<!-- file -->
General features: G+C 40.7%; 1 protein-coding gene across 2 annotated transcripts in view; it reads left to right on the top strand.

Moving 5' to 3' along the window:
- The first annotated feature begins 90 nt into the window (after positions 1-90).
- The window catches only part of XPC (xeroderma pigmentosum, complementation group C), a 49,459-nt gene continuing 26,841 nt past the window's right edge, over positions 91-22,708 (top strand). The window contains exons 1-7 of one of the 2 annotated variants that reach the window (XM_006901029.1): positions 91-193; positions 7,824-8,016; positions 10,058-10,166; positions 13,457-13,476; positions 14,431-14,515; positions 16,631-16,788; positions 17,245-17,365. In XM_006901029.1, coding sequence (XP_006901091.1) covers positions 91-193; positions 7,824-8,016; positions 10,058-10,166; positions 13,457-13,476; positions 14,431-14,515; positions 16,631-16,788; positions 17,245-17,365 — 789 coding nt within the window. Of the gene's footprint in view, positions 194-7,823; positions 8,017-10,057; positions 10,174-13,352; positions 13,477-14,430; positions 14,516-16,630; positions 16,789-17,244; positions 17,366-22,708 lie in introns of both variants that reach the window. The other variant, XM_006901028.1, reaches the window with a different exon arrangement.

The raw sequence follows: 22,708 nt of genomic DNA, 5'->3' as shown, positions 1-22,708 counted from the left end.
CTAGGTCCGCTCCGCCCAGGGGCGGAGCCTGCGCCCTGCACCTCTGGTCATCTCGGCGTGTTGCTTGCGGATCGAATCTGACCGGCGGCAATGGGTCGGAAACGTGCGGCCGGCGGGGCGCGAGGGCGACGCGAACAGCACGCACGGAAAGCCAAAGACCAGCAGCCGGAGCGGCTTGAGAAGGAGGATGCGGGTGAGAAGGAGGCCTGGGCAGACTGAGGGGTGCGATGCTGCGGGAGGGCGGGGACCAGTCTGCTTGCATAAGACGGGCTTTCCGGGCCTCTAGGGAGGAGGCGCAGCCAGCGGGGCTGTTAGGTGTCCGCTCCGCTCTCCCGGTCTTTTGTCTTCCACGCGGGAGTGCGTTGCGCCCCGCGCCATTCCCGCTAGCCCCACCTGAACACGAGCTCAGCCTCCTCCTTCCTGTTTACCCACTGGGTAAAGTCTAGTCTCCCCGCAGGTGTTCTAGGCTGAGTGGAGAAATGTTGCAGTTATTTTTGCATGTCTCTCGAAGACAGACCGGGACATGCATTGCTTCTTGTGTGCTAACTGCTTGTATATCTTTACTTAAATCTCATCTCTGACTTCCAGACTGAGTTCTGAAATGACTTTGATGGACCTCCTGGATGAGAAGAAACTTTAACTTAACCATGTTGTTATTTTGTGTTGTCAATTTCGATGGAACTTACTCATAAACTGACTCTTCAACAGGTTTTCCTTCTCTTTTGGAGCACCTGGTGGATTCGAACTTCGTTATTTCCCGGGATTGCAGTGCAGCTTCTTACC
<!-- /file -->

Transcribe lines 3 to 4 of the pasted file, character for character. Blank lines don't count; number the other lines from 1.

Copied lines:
- The first annotated feature begins 90 nt into the window (after positions 1-90).
- The window catches only part of XPC (xeroderma pigmentosum, complementation group C), a 49,459-nt gene continuing 26,841 nt past the window's right edge, over positions 91-22,708 (top strand). The window contains exons 1-7 of one of the 2 annotated variants that reach the window (XM_006901029.1): positions 91-193; positions 7,824-8,016; positions 10,058-10,166; positions 13,457-13,476; positions 14,431-14,515; positions 16,631-16,788; positions 17,245-17,365. In XM_006901029.1, coding sequence (XP_006901091.1) covers positions 91-193; positions 7,824-8,016; positions 10,058-10,166; positions 13,457-13,476; positions 14,431-14,515; positions 16,631-16,788; positions 17,245-17,365 — 789 coding nt within the window. Of the gene's footprint in view, positions 194-7,823; positions 8,017-10,057; positions 10,174-13,352; positions 13,477-14,430; positions 14,516-16,630; positions 16,789-17,244; positions 17,366-22,708 lie in introns of both variants that reach the window. The other variant, XM_006901028.1, reaches the window with a different exon arrangement.